The food truck movement has been picking up momentum over recent years and has seen a revenue increase of 12.4% over the past five years. In fact, food trucks have grown into a £1.2 billion industry according to StatisticBrain. However, while consumers are ecstatic about the unique eats we can get their hands on, many restaurant owners are anything but.

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In February 2014 Meshe Armstrong, co-owner of Restaurant Eve in Virginia, penned a letter to the editor of the Alexandria Times hitting on many of the key issues brick-and-mortar restaurant owners have with food trucks today. The excerpt below does a nice job of summing up the way many restaurant owners around the country feel:

“Who will regulate the unscrupulous? Who will prevent a coffee truck in front of a coffee house? Will a bakery truck be justified to park in front of my bakery? I sweep the street, plant the flowers, pay litter taxes and then someone who buys a cupcake from a truck can throw their wrapper in my litter box and proceed to use my bathroom. Will the city then abate some tax or provide community toilets? Will the city need to employ more health department inspectors on my tax dime to ensure proper inspections? Will I be able to speak at a hearing so I know their parking intentions as restaurants must? Are you going to forget about the mom and pop who put down roots in Alexandria before food truck fever struck?”

Personally, we feel the food truck movement is a chance for brick-and-mortar establishments to grow.

Here are a few ways we believe brick-and-mortar restaurants can work alongside food trucks:

1. Buy your own truck

If you can’t beat them, join them. 19% of restaurants say they are likely to launch a food truck in the coming years, according to the National Restaurant Association. With the likes of Wahaca, Byron and Jamie Oliver already on the case, we’re expecting to see new and exciting popups coming to London soon.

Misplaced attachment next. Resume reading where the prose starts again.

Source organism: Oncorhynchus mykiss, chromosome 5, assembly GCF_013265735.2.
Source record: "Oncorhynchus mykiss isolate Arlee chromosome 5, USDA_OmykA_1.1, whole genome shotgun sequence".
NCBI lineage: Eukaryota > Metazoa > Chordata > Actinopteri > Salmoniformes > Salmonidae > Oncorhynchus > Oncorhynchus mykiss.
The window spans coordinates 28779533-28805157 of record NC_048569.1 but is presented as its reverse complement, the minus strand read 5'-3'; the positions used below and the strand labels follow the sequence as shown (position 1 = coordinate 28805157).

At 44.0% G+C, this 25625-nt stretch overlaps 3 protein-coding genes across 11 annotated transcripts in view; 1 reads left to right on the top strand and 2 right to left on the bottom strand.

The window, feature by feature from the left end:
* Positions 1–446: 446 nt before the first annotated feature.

2. Collaborate on a signature dish

This is a two-way street. If you’re known for your mac and cheese, partner with a local truck to have them offer your dish as a special. Alternatively, if the truck has a signature dish that might compliment your offerings, see if they would be interested in having you serve it. Remember – collaboration is key!

3. Ticketed dining experience

For most street food traders, social media is a vital part of their success. Their ability to broadcast their location to a band of loyal followers keeps them afloat as they move around the country. Why not partner with a popular trader and co-host a ticketed dinner? You get to take advantage of their social presence, make new industry contacts and pull diners in that may not have even been aware of your restaurant.

4. Host a chef swap competition

Why not consider partnering up with a food truck and hosting a chef-swap. Invite them to your venue and cook a ‘guest special’, and in turn, have one of your chefs visit their truck and put a spin on the menu. Invite multiple trucks if you really want to pull in a crowd.

5. Create your own Street Food Lunch Menu

Creativity is crucial for many food trucks. After all, it’s the novelty of trying something unique at an affordable price that makes street food so successful. It certainly works for Wahaca.

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